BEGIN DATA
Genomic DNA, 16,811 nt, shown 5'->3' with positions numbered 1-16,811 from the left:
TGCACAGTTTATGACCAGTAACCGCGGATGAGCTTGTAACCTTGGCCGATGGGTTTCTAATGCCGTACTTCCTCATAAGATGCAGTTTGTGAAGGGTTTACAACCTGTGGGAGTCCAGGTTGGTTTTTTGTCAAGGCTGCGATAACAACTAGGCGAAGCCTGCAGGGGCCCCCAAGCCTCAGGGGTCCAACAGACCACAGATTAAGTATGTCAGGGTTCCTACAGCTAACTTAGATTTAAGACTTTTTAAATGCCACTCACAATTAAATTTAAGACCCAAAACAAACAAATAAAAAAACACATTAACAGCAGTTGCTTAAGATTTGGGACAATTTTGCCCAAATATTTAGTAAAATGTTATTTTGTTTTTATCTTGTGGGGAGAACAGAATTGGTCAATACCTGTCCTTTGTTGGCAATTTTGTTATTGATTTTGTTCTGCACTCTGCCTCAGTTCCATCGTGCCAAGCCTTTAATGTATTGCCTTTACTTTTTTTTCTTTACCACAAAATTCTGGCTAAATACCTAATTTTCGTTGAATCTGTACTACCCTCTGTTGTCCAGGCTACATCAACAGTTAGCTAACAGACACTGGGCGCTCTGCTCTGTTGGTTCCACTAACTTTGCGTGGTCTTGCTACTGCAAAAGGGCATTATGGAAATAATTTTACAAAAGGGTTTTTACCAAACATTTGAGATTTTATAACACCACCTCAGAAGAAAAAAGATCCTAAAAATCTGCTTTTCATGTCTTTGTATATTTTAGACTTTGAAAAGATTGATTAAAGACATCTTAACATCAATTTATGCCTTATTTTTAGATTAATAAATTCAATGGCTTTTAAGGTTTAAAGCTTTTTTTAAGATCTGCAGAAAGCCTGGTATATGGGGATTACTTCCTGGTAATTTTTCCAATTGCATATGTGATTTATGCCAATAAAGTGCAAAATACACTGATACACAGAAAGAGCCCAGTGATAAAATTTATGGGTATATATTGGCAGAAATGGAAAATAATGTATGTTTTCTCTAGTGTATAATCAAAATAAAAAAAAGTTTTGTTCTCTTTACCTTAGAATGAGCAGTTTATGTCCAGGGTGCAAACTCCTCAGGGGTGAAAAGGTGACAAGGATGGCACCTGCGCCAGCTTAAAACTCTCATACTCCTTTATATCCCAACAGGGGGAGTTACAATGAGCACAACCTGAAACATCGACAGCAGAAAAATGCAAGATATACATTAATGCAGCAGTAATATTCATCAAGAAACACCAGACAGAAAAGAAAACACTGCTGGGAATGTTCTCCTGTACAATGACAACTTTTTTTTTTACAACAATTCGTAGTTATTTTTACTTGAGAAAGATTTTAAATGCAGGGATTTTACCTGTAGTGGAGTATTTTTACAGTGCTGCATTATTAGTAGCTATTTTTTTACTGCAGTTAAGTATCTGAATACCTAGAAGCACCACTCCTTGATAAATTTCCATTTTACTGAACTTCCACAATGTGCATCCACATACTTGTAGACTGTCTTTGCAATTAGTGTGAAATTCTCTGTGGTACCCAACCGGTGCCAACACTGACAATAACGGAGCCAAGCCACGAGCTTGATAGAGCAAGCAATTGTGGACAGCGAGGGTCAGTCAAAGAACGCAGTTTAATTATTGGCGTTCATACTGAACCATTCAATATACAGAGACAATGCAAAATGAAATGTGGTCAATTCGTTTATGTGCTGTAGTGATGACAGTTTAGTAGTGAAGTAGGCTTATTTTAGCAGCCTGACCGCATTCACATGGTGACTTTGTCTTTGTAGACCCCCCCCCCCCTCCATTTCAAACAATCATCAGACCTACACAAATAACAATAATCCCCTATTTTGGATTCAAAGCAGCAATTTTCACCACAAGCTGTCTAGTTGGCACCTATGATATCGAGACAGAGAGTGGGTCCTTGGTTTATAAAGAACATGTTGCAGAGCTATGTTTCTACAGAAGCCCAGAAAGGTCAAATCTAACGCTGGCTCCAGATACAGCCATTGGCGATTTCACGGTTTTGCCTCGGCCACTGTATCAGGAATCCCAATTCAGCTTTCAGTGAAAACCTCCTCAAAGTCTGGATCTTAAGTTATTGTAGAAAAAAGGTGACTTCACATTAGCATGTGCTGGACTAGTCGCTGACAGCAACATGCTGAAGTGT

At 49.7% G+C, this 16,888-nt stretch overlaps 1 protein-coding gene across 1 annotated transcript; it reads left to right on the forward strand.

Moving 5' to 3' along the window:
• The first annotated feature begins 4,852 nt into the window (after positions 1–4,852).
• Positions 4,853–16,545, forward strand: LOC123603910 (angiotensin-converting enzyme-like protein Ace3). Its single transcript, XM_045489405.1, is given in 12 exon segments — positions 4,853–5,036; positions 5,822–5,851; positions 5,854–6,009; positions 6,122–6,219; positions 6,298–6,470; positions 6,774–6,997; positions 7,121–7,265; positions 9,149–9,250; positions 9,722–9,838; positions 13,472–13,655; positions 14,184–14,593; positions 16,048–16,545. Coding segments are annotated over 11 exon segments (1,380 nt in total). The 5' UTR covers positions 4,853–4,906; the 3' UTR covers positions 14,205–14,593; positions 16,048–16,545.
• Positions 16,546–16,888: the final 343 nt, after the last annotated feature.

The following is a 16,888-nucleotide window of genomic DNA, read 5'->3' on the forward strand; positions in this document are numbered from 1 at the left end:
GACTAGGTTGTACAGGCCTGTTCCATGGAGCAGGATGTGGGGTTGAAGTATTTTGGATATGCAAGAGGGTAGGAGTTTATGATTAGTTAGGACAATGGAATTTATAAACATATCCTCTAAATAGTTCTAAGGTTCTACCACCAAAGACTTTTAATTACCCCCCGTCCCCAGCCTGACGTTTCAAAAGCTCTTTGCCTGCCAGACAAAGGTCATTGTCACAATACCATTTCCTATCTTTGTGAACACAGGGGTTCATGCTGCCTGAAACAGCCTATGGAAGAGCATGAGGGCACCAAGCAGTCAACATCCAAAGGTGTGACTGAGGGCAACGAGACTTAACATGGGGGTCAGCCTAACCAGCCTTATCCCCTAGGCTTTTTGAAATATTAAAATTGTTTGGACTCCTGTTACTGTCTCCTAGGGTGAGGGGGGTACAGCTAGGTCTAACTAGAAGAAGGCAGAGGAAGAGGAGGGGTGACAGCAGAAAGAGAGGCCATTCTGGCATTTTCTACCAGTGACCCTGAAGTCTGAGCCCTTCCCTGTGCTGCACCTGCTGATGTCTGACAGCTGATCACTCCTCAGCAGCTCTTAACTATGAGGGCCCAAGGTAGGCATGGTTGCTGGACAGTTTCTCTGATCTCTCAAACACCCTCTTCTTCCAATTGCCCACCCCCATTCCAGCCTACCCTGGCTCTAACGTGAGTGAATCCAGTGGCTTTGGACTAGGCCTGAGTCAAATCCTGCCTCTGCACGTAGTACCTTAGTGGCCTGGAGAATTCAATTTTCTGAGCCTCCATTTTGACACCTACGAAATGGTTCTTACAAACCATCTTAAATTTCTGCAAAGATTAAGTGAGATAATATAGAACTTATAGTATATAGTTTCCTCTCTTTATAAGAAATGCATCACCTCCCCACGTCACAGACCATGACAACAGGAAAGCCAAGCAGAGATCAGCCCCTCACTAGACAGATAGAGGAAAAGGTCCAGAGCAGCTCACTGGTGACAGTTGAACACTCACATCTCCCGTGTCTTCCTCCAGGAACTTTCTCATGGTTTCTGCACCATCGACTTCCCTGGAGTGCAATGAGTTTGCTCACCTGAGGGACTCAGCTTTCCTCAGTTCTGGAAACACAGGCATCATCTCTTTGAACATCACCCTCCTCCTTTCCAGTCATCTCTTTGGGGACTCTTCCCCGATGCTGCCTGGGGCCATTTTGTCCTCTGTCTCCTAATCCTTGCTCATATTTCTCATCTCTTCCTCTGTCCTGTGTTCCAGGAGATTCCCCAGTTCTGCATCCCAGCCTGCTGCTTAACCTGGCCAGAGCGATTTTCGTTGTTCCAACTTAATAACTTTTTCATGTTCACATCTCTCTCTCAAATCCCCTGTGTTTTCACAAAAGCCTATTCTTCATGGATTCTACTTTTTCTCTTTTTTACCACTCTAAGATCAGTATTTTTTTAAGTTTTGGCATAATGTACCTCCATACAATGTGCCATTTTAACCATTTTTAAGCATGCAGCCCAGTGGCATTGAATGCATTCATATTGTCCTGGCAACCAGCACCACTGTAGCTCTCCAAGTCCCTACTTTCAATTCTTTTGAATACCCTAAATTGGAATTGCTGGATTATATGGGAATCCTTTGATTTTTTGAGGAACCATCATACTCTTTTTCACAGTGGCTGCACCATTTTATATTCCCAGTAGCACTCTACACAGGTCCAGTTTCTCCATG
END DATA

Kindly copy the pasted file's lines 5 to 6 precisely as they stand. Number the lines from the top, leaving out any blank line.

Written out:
• The first annotated feature begins 4,852 nt into the window (after positions 1–4,852).
• Positions 4,853–16,545, forward strand: LOC123603910 (angiotensin-converting enzyme-like protein Ace3). Its single transcript, XM_045489405.1, is given in 12 exon segments — positions 4,853–5,036; positions 5,822–5,851; positions 5,854–6,009; positions 6,122–6,219; positions 6,298–6,470; positions 6,774–6,997; positions 7,121–7,265; positions 9,149–9,250; positions 9,722–9,838; positions 13,472–13,655; positions 14,184–14,593; positions 16,048–16,545. Coding segments are annotated over 11 exon segments (1,380 nt in total). The 5' UTR covers positions 4,853–4,906; the 3' UTR covers positions 14,205–14,593; positions 16,048–16,545.